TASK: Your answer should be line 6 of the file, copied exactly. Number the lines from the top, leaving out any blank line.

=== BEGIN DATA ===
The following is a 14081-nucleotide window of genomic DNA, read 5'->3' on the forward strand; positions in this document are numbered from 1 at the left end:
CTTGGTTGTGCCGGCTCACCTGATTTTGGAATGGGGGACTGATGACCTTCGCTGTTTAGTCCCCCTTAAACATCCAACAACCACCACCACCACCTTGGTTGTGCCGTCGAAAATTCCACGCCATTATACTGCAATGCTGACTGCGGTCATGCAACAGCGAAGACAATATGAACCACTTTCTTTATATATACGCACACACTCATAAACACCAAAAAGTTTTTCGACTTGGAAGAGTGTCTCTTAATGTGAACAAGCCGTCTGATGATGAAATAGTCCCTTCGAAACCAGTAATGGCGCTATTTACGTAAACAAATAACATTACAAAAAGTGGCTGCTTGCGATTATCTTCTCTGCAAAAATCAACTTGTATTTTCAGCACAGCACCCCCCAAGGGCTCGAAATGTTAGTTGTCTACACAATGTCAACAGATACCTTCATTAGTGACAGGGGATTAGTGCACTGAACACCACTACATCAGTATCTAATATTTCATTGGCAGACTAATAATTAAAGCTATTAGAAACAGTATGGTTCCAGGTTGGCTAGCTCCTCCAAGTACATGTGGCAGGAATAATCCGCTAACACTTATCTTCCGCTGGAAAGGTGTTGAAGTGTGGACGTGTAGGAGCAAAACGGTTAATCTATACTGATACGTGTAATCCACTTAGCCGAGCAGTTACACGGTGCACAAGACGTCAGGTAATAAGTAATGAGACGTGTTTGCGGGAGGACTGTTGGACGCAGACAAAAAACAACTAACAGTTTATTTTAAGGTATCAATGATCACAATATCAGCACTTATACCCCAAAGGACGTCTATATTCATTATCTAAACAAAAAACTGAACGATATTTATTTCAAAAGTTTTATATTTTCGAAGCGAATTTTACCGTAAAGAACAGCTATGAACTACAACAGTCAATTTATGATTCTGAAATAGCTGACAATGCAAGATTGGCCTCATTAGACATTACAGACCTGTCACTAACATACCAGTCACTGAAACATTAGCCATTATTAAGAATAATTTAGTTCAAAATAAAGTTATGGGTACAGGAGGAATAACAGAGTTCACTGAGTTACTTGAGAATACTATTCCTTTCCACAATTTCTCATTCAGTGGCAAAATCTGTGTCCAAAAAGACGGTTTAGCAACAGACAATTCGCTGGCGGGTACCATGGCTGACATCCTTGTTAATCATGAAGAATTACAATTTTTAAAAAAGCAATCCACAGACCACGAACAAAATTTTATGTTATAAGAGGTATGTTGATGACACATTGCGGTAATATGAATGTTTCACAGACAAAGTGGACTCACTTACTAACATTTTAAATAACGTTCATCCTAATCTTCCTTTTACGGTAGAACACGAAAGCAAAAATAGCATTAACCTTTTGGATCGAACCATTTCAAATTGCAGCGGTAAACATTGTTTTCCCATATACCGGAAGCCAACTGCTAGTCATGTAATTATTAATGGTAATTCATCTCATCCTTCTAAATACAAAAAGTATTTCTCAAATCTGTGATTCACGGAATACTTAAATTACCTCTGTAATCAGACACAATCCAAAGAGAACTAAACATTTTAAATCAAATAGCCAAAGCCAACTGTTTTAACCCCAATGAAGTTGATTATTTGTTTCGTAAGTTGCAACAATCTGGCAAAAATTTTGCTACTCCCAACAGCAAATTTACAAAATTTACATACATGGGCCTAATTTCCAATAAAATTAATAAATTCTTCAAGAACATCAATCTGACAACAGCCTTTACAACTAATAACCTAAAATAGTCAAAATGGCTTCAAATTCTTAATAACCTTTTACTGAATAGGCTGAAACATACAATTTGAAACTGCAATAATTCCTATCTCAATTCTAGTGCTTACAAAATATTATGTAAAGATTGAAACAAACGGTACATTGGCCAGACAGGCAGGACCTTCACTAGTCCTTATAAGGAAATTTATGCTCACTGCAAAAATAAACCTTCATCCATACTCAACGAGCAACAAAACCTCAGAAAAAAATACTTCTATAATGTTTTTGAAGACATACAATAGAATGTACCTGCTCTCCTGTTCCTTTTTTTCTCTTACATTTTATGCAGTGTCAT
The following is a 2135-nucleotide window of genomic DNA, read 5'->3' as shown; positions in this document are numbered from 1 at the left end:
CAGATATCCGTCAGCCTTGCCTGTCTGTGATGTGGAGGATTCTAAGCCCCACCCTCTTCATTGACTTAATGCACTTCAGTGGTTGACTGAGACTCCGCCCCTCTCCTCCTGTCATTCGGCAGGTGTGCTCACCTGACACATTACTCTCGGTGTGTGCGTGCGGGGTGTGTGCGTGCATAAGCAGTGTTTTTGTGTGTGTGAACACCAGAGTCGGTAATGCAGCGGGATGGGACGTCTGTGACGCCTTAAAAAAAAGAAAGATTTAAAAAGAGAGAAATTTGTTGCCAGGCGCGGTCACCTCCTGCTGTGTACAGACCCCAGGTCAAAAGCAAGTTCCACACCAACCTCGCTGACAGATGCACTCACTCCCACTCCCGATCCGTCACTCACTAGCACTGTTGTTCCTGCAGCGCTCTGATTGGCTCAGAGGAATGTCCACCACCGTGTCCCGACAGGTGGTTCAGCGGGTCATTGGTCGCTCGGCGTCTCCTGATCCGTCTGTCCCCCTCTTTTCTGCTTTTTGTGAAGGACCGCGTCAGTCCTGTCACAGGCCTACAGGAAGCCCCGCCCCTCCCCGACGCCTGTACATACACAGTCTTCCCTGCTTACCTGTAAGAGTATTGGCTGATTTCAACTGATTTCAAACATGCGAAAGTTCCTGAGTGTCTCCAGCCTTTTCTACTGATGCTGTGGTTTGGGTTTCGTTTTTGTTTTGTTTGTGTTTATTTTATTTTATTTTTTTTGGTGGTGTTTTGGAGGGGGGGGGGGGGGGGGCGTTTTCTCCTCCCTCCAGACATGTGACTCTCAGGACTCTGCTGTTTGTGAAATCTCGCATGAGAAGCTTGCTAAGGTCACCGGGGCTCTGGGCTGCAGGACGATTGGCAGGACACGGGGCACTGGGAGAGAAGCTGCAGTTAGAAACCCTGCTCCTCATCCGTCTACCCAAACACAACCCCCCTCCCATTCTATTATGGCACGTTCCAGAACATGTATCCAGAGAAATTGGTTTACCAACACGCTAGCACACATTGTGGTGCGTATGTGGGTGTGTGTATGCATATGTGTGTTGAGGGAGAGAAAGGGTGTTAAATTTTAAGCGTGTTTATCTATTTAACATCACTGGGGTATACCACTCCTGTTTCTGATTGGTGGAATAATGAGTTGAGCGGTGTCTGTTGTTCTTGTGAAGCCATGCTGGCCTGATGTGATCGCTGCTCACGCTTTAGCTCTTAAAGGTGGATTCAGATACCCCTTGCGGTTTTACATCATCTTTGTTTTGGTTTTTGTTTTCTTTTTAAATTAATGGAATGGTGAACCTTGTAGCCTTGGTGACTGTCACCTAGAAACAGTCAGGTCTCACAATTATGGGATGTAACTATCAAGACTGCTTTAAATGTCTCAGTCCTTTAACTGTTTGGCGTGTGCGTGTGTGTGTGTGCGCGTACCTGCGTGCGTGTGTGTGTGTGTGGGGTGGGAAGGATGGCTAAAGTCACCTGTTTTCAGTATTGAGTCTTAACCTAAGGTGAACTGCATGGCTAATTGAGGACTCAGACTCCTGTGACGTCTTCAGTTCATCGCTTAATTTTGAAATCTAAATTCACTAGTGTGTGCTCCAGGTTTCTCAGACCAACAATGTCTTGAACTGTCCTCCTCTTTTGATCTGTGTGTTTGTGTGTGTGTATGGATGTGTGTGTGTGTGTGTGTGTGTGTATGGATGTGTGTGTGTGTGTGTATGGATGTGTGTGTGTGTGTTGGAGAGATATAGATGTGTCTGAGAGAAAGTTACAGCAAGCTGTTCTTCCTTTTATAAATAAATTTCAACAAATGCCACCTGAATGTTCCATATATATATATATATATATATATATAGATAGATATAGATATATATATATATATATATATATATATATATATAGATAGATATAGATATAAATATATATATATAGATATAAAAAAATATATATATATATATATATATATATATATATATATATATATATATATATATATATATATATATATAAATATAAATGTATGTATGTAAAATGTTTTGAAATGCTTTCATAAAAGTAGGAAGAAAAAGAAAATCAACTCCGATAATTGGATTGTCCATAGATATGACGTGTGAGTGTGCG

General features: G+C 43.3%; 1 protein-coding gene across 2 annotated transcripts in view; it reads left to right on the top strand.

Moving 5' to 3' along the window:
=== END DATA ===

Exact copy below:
Moving 5' to 3' along the window: